You do not have to consider yourself a foodie to be an expert on specific foods. However, there are some commonly accepted ideas about many popular foods that deserve some fact checking. When it comes to fast food, snacks and popular dishes, you may have believed some things that were really too good to be true.
Golden Snack Immortal
If you are considering preparing for an apocalypse, consider overcrowding the boxes with Twinkies. Unfortunately, the popular snack only has a shelf life of 45 days. Despite depictions in films like sausage Partyor widespread rumors about the internet, twinkies will eventually be bad and will not last forever.
If you're a fan of McDonalds hamburgers, you may have heard rumors that the whole beef patty does not rot. The rumors are true, but not for the reasons you might think. McDonald's burgers have a very low water content, so they do not break down as easily as other burgers.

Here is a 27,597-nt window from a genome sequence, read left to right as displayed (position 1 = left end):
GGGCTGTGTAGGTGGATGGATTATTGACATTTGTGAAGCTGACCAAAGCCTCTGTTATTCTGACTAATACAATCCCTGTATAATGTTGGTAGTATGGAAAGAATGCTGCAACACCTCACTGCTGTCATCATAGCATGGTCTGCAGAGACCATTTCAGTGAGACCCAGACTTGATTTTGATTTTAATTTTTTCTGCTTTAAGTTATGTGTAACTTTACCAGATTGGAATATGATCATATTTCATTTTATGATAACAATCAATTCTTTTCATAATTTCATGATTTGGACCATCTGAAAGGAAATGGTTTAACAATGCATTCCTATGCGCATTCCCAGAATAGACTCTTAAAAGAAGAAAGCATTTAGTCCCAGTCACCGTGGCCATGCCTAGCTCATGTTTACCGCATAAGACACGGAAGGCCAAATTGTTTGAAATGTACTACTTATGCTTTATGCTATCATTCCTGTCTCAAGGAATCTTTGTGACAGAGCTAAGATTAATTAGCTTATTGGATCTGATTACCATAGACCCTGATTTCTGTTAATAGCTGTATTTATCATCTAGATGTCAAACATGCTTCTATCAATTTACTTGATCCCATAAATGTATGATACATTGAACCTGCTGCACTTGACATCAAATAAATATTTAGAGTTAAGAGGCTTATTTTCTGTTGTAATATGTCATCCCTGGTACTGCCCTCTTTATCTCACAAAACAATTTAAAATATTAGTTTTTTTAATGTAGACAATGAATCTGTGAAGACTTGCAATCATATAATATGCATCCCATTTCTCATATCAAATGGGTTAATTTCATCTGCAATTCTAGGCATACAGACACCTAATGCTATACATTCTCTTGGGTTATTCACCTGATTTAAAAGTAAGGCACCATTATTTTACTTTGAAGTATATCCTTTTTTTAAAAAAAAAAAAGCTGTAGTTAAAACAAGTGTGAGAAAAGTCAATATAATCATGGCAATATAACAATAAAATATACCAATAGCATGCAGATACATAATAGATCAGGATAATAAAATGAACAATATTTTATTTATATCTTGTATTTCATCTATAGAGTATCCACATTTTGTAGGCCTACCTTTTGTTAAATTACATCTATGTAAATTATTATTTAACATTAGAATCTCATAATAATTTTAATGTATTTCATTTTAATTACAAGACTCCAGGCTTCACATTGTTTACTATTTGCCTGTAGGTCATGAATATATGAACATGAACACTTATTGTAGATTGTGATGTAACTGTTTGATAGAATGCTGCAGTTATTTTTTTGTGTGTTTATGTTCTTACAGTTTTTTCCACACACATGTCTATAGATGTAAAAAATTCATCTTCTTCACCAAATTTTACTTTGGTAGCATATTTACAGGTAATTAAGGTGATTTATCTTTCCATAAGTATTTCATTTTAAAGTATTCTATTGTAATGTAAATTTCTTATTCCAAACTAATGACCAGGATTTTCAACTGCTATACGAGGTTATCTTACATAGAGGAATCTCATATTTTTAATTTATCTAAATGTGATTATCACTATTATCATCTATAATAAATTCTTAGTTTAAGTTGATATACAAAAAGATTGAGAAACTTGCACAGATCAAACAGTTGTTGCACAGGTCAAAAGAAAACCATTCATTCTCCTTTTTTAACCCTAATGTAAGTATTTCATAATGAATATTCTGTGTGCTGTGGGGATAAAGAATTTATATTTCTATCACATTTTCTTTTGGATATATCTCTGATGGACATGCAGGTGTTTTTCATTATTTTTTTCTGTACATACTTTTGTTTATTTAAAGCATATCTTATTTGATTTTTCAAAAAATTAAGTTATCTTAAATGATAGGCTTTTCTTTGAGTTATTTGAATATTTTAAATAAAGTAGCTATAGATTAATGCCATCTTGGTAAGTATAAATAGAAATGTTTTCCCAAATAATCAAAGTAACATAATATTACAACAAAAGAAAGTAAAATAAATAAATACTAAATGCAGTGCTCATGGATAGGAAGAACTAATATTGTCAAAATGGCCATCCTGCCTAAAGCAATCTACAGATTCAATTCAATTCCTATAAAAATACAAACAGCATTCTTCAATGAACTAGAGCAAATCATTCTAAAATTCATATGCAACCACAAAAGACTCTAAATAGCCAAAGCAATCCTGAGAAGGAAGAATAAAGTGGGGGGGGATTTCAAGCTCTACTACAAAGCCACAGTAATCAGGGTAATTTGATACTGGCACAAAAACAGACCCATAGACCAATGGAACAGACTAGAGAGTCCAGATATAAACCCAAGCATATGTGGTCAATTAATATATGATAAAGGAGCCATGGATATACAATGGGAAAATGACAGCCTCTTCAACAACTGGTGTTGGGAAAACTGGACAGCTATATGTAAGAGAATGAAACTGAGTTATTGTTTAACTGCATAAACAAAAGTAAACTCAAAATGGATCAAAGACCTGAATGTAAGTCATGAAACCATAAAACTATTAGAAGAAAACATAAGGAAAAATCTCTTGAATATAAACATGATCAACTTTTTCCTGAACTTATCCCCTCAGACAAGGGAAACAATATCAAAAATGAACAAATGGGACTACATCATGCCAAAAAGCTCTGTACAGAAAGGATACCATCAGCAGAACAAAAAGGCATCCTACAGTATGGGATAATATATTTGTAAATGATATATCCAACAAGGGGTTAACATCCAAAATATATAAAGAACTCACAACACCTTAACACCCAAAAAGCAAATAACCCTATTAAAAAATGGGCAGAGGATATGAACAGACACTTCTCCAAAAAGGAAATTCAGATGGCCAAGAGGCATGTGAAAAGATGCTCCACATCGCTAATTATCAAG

The dark side of the chicken
The breasts and wings of a chicken may be more desirable because it is white meat. However, this does not mean that it is better for your health. Dark meat may contain more fat, but it contains more zinc, iron, vitamin B6 and other health benefits for your body. Studies have also shown an association between dark meat and a lower risk of heart disease.
For eyes and land
Eating your vegetables may be good for you, but the idea that carrots are good for your eyesight has something to do with World War II. Britain wanted to keep its radar technology under wraps, and food rationing made the lives of citizens a challenge. Although the carrots are really good for the eye and rich in nutrients, the information that is spread over the vegetables makes them more enjoyable.
A sweet immigrant story
Maybe because of the legend of Johnny AppleseedApple pie is considered a pure American dessert. Apple pie, however, is not native to American cuisine. In England and the Netherlands savory and sweet cakes were popular before the Americans came up with the idea. When apples arrived in America in the 17th century, the rich and sweet fruits made the perfect filling delicious Pies.